When you get right down to it, the chart table is the heart of any offshore cruising boat. It’s here that we plot our cruises and courses. Traditionalists like me still drag out paper charts, marking noon positions or poring over them, while noting coves and inlets and wondering how they look in real life. And isn’t that part of the joy of cruising? That means my chart table has to be big enough to spread out a little. On my boats, because I’m often living aboard for stretches at a time, the chart table has also had to do double duty as my office, so it has to be tidy and efficient.
When my wife and I acquired our second boat from the Massachusetts Maritime Academy’s excellent boat-donation program—director Chuck Fontaine suggested that I should enter the Newport Bermuda Race and take a bunch of Academy cadets with me as part of the crew. That sounded like a great idea, as it proved to be. (As an aside, should you ever despair of the younger generation, a few days with a crew of Mass Maritime cadets will restore your hope for the future.) Before heading out to the starting line, however, Masquerade required some serious upgrading.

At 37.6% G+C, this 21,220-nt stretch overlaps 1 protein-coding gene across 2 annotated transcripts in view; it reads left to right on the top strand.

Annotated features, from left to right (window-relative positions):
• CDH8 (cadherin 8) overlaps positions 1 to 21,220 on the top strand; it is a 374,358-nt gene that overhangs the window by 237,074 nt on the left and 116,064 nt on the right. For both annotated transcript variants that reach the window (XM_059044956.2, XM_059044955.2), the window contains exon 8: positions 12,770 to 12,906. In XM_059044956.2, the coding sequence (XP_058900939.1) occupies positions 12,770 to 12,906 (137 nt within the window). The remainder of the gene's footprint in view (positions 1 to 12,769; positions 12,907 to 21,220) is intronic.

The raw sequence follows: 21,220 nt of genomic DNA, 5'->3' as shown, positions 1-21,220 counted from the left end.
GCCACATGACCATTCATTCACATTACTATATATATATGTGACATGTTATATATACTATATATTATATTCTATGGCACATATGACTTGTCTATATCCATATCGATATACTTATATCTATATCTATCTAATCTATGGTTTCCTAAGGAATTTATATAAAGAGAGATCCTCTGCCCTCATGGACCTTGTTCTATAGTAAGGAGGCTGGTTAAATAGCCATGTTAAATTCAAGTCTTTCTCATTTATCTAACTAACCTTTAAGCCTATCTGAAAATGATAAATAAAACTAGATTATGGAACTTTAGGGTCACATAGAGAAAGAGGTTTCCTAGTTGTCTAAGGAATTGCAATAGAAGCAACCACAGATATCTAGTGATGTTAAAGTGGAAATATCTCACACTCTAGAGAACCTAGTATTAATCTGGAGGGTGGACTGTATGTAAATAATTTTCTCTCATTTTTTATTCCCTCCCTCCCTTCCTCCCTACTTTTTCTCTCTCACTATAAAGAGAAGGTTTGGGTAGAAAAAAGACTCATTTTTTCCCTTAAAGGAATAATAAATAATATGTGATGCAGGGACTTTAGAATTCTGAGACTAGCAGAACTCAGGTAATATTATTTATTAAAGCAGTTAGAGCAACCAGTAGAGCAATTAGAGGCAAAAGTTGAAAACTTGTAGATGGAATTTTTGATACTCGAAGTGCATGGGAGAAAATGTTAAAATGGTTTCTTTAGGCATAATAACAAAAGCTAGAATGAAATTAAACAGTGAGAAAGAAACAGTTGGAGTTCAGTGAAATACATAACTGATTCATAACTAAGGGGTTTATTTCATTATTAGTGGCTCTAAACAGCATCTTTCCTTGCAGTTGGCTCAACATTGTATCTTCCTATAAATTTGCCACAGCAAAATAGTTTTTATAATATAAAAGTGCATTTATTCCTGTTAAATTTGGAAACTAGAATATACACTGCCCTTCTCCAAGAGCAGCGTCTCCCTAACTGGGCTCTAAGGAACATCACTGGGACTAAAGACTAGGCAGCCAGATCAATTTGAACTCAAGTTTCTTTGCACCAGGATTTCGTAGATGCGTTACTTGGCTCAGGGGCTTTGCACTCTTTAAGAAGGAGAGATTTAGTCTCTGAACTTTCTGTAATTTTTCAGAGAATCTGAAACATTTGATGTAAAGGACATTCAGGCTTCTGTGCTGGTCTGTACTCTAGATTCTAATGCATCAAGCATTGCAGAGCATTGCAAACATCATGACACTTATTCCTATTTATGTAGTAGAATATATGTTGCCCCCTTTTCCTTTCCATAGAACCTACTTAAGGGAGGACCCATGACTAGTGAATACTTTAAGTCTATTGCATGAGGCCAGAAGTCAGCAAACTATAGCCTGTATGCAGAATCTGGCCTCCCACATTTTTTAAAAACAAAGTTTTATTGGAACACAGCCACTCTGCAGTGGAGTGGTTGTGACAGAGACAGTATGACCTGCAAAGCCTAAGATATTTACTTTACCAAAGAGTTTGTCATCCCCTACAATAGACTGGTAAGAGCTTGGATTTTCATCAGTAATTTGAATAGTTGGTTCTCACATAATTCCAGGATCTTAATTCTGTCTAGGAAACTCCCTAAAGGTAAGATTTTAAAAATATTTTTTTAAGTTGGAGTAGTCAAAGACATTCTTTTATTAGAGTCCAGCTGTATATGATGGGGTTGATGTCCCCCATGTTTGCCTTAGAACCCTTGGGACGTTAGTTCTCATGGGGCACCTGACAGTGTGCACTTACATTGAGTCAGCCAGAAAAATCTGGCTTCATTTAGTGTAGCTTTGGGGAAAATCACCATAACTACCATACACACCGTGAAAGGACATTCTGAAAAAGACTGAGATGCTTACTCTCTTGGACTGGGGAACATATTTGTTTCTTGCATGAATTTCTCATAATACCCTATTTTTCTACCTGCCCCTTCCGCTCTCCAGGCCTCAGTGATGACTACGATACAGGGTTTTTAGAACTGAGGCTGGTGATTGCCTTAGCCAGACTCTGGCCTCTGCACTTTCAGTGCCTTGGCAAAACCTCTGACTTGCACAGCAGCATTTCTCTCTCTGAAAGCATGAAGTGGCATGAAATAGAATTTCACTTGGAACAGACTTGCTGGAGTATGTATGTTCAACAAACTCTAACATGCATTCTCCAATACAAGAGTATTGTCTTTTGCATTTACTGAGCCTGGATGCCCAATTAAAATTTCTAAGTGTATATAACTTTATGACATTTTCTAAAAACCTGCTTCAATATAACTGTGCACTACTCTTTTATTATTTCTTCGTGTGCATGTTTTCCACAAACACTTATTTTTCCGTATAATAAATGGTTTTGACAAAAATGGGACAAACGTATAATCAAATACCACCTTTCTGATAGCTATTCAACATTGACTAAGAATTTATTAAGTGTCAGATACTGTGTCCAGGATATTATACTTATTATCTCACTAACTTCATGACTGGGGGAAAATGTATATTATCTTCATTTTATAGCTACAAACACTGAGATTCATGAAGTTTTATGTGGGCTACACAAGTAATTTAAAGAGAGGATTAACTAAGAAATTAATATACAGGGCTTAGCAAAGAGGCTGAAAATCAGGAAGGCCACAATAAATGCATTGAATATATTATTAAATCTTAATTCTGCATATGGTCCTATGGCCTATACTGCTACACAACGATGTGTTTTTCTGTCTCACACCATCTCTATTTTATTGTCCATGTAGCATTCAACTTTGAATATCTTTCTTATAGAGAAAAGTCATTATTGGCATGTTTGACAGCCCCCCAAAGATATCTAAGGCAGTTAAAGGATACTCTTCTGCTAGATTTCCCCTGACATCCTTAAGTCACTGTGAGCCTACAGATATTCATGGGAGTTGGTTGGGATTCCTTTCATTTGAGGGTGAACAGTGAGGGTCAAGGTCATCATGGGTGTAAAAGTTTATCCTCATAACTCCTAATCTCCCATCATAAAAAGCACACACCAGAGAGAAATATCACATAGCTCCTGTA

At the top of the list was updating the electronics and nav station, which was a hodge-podge of outdated equipment that had been very good in its day, but that day was past. I could probably have made most of the old electronics work and used them, but I would be teaching offshore sailing and navigation aboard and wanted to familiarize crews with the latest gear. Nor did I want to spend valuable family cruising time chasing down and fixing electronic problems.The current generation of electronics provides the navigator with amazing amounts of info. Occasional racing (or “racing your living room,” as my friend Brad Read, a world-class sailor, calls it) and lots of passagemaking will be part of Masquerade’s life for the next few years. I wanted the best possible system, one that wouldn’t quickly become obsolete.
As a professional delivery skipper, I have had the opportunity to become familiar with almost all the different sailing-instrument brands available, and had been most impressed with the hoops through which I could make the B&G instrument package jump. I find them very easy to read, and if not perfectly intuitive to use, the copiously illustrated manuals were concisely written by sailors who speak the same language as me, making various functions remarkably easy to decipher.